Thanks to hundreds of nominations by our readers, [the Forward] identified 33 of the most inspiring men and women from North America who are defining and redefining what it means to be a rabbi in the 21st century.
Jimenez Springs, New Mexico | 60 years old
“I completed a two-year chant leadership program called Kol Zimra with Rabbi Shefa Gold in Albuquerque, New Mexico. Her unique style allowed me to connect with Hashem (God) and the divine essence within myself. Through repetition of sacred text, chanting took me to a place where I could reframe and recontextualize my life’s experiences so as to live a more balanced and rich life. Rabbi Gold’s ability to treat each student as an individual and want the best for them is a rare gift. Thanks to her, I have made chanting an ongoing part of my daily life and have shared it with others.”
Rimon Resource Center for Jewish Spirituality
Great Barrington, Massachusetts | 50 years old
Rabba Kaya Stern-Kaufman has brought inclusive, creative Jewish spirituality to a rural area in New England. The organization that she founded, Rimon Resource Center for Jewish Spirituality, has attracted many people who have never been affiliated with a synagogue, including non-Jews. She has offered classes in Talmud and Jewish mysticism. Rimon brings people together for musical Kabbalat Shabbat services and eco-tefillah hikes in the warm weather. Rabba Stern-Kaufman has collaborated with other clergy to present forums on death and dying and to gather people to chant for peace. Rimon has been instrumental in forming a hevrah kadisha, or Jewish burial society, and has offered Jewish burial rituals in an area where no such services had previously been available. Through Rabba Stern-Kaufman’s learning and embrace of diversity, many people who would not otherwise have a way to connect to Judaism are now exploring the richness of the tradition.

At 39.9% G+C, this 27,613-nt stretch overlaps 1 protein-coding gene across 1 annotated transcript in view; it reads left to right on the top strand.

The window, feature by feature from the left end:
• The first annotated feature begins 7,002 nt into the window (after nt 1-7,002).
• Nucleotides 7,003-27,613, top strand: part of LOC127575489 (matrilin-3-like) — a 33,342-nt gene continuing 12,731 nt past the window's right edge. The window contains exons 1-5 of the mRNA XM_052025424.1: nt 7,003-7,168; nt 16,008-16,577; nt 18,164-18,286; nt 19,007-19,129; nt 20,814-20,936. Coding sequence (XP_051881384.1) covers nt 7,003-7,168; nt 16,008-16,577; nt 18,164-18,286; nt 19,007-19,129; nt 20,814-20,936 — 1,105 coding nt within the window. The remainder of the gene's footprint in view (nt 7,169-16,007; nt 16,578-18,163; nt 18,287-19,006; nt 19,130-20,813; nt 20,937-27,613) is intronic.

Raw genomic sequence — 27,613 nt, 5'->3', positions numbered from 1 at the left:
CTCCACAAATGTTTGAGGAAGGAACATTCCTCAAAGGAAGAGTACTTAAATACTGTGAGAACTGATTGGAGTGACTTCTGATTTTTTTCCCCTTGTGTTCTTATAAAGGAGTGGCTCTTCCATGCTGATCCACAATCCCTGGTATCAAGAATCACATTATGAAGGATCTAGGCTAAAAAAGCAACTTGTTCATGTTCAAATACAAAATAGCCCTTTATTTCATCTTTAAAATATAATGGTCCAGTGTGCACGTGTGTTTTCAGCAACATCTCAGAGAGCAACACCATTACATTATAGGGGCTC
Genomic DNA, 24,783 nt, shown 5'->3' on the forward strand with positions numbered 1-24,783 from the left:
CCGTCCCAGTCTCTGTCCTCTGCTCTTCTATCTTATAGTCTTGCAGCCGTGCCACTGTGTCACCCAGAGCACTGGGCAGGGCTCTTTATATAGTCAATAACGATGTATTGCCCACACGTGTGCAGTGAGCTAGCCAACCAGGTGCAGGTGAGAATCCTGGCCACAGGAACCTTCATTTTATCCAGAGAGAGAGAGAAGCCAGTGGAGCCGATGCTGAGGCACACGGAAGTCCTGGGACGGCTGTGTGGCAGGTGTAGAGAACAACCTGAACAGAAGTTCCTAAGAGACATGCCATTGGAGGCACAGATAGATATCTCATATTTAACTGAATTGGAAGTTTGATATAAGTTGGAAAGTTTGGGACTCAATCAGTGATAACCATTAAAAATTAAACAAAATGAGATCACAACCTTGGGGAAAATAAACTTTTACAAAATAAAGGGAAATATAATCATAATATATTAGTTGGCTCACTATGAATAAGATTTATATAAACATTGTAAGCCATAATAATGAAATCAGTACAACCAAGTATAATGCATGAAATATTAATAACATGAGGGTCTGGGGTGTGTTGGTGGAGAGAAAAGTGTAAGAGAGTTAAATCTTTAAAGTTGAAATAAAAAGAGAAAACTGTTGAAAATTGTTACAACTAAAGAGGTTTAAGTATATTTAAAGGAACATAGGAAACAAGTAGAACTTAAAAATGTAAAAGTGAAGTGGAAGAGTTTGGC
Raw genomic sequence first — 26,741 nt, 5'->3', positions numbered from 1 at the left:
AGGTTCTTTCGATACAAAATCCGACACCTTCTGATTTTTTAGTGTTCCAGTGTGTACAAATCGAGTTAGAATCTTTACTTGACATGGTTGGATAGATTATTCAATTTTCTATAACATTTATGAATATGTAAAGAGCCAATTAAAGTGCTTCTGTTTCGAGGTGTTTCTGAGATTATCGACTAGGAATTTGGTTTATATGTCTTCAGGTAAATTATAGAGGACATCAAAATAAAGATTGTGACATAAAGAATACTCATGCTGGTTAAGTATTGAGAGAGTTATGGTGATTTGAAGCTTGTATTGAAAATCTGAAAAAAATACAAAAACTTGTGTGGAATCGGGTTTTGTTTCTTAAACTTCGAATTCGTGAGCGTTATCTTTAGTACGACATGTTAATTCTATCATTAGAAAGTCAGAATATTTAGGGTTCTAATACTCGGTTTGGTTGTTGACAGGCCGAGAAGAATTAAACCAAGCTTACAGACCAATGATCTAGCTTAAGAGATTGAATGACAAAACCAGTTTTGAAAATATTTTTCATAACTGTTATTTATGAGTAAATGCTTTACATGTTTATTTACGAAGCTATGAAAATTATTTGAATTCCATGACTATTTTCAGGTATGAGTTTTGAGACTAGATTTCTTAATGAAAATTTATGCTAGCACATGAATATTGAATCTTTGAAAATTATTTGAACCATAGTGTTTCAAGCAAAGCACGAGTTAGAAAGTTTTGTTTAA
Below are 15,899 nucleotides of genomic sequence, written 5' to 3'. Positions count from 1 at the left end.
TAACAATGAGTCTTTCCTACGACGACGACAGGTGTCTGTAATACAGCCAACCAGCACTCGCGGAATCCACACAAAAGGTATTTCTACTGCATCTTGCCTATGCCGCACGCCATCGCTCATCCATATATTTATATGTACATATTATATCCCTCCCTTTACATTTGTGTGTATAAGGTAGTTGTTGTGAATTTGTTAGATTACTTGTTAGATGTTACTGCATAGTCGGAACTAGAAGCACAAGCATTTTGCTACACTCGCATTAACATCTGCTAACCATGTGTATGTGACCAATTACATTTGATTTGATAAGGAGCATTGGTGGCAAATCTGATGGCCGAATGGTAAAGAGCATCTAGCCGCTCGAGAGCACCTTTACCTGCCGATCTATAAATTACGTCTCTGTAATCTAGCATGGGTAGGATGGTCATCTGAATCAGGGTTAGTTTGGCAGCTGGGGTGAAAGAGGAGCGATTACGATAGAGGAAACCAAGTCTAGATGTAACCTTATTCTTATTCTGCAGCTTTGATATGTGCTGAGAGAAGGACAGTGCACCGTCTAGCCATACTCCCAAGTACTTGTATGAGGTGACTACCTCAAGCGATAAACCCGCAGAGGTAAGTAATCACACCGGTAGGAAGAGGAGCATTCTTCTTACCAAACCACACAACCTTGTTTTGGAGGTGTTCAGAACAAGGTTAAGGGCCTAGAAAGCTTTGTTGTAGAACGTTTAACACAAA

Arthur Ocean Waskow
Philadelphia, Pennsylvania | 81 years old
The Shalom Center is a national organization, so its community reaches across the U.S. But though the thousands who are inspired by Rabbi Arthur Waskow to fulfill the mitzvot of tzedakah and tikkun olam may live many miles apart, they form a community dedicated to core Jewish values of caring and healing. For that ever-growing community, Reb Waskow’s voice has been central: teaching, sharing, calling us to conscience — his impact is felt every day. To give just a few examples, Reb Waskow has been instrumental in engaging the Jewish community in climate action, and is a lead organizer in Jewish and interfaith environmental alliances. His Jewish environmental anthologies were powerfully influential in establishing Tu B’Shvat as an environmental holiday. He has done a tremendous amount to renew traditional liturgy through many books, new rituals, and classes that have brought thousands of Jews back to Jewish practice, starting with the first Freedom Seder in 1969. His book “Seasons of Our Joy” has become a beloved resource for Jewish practice in countless households, making the holidays deeply meaningful and accessible.
Meet them all: America’s Most Inspiring Rabbis – Forward.com.